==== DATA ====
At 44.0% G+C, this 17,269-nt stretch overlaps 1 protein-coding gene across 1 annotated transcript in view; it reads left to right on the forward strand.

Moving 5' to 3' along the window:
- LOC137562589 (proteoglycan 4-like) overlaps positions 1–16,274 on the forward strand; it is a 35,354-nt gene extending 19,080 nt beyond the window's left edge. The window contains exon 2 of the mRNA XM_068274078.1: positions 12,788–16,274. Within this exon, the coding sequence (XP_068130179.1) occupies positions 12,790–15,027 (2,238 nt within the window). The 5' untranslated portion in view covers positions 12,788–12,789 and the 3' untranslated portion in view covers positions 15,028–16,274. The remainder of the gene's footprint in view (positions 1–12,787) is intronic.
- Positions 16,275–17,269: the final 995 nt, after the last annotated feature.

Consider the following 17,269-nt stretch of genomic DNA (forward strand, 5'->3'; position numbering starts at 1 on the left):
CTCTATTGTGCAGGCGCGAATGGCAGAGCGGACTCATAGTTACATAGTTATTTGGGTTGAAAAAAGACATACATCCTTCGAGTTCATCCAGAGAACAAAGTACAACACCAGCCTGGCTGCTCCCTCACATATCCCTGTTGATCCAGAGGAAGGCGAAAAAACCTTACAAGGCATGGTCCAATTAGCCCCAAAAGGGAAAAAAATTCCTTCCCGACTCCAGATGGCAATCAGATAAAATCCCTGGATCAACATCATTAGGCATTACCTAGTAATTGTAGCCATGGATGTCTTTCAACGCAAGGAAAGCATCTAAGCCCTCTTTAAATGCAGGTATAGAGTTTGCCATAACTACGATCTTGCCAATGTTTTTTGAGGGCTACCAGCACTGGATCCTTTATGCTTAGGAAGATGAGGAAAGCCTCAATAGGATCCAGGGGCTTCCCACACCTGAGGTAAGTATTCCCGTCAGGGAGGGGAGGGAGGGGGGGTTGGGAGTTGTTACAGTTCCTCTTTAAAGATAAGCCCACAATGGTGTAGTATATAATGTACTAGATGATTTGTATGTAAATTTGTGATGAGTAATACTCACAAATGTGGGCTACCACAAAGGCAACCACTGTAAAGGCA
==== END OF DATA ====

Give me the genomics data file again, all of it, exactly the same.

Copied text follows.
At 44.0% G+C, this 17,269-nt stretch overlaps 1 protein-coding gene across 1 annotated transcript in view; it reads left to right on the forward strand.

Moving 5' to 3' along the window:
- LOC137562589 (proteoglycan 4-like) overlaps positions 1–16,274 on the forward strand; it is a 35,354-nt gene extending 19,080 nt beyond the window's left edge. The window contains exon 2 of the mRNA XM_068274078.1: positions 12,788–16,274. Within this exon, the coding sequence (XP_068130179.1) occupies positions 12,790–15,027 (2,238 nt within the window). The 5' untranslated portion in view covers positions 12,788–12,789 and the 3' untranslated portion in view covers positions 15,028–16,274. The remainder of the gene's footprint in view (positions 1–12,787) is intronic.
- Positions 16,275–17,269: the final 995 nt, after the last annotated feature.

Consider the following 17,269-nt stretch of genomic DNA (forward strand, 5'->3'; position numbering starts at 1 on the left):
CTCTATTGTGCAGGCGCGAATGGCAGAGCGGACTCATAGTTACATAGTTATTTGGGTTGAAAAAAGACATACATCCTTCGAGTTCATCCAGAGAACAAAGTACAACACCAGCCTGGCTGCTCCCTCACATATCCCTGTTGATCCAGAGGAAGGCGAAAAAACCTTACAAGGCATGGTCCAATTAGCCCCAAAAGGGAAAAAAATTCCTTCCCGACTCCAGATGGCAATCAGATAAAATCCCTGGATCAACATCATTAGGCATTACCTAGTAATTGTAGCCATGGATGTCTTTCAACGCAAGGAAAGCATCTAAGCCCTCTTTAAATGCAGGTATAGAGTTTGCCATAACTACGATCTTGCCAATGTTTTTTGAGGGCTACCAGCACTGGATCCTTTATGCTTAGGAAGATGAGGAAAGCCTCAATAGGATCCAGGGGCTTCCCACACCTGAGGTAAGTATTCCCGTCAGGGAGGGGAGGGAGGGGGGGTTGGGAGTTGTTACAGTTCCTCTTTAAAGATAAGCCCACAATGGTGTAGTATATAATGTACTAGATGATTTGTATGTAAATTTGTGATGAGTAATACTCACAAATGTGGGCTACCACAAAGGCAACCACTGTAAAGGCA